The Shoreline City Council heard from medical marijuana patients and providers Monday night. The cannabis supporters want the Washington city to stop its plans to shut down local dispensaries.
“We’ve got cancer patients who have chemo next week; they want their next medicine, they’re coming to me crying not knowing what to do,” said Laura Stevens, who runs Green Hope, a medical marijuana dispensary in Shoreline, reports Kirsten Joyce at Q13 Fox
. “I don’t know what to tell them.”
“Our governor failed us,” Stevens told the council. She said many of her patients suffer from cancer, AIDS and Crohn’s disease.
|Photo: Q Fox 13
|Dennis Ryder, medical marijuana patient: “We need a place”
“We need a place, and we have a place to go safely get what we need to deal with our pain,” said Dennis Ryder, who goes to Green Hope for his chronic arthritis.
The legislature’s fix of the state’s medical marijuana law last session — which would have legalized dispensaries in the state — was almost entirely vetoed by Governor Christine Gregoire in a line-item gutting of the legislation.
Now many local jurisdictions like Shoreline have decided to act on theiur own.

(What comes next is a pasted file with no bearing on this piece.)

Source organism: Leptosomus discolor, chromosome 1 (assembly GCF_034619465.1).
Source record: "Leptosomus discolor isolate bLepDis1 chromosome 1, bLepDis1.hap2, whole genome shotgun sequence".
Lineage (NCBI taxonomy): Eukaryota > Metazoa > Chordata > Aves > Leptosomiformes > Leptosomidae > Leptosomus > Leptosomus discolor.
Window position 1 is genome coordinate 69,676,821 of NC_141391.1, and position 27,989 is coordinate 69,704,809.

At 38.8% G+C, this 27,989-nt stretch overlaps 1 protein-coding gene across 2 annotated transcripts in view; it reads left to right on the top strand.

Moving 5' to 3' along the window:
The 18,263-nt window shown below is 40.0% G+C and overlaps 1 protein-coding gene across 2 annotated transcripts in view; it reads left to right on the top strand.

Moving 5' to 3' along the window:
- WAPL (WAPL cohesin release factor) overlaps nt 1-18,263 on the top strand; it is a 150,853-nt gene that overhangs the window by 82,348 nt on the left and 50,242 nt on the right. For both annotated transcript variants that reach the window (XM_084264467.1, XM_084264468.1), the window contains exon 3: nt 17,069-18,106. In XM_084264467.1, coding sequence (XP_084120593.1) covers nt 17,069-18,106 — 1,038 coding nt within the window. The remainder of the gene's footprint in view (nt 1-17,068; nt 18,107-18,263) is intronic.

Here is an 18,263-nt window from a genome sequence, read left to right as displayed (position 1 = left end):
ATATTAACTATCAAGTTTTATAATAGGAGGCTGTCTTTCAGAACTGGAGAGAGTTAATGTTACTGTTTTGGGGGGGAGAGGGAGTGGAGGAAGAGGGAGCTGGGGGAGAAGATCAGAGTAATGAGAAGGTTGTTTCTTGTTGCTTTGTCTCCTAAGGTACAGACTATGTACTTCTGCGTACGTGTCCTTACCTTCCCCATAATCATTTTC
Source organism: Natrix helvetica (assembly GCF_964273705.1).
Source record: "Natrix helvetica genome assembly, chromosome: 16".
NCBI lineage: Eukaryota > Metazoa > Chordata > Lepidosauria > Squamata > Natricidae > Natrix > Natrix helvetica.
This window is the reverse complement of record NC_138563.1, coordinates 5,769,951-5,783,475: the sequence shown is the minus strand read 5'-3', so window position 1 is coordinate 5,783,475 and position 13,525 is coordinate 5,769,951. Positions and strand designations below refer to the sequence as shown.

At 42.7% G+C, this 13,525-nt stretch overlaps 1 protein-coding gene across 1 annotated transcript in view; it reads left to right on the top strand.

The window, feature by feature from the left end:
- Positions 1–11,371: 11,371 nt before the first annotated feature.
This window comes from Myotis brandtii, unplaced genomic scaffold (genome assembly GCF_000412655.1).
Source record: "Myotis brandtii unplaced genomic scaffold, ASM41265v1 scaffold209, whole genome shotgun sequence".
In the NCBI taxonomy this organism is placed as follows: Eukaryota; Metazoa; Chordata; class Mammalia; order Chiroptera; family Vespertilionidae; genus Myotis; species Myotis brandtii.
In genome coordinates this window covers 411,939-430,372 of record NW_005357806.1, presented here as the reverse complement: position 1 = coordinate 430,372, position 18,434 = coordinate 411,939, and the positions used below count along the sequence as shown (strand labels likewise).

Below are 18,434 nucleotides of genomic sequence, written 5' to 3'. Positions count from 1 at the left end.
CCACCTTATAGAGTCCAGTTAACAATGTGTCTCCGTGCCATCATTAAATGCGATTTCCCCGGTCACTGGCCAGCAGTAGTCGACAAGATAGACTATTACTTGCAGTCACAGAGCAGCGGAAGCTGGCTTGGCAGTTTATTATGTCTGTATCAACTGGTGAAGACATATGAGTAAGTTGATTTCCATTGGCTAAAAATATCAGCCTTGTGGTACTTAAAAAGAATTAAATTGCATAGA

The governor did allow for 45-plant collective gardens, but vetoed provisions allowing the marijuana to be distributed to patients.
Dozens of dispensaries across Washington — including even those like Shoreline, in the more pot-friendly Puget Sound area — are endangered by the new rules.
Tacoma has issued cease-and-desist orders. Edmonds and Granite Falls put moratoriums in place, and Shoreline revoked the business licenses of a few dispensaries back in February, including that of Green Hope, owned by Stevens.
Co-ops in Kent received their cease-and-desist orders in the mail on Monday. They plan to attend their city council meeting this week.
“If they shut down nonprofit patient cooperatives and dispensaries, that will force thousands of patients into the black market,” said Ezra Eickmeyer, a local lobbyist for the Washington Cannabis Association.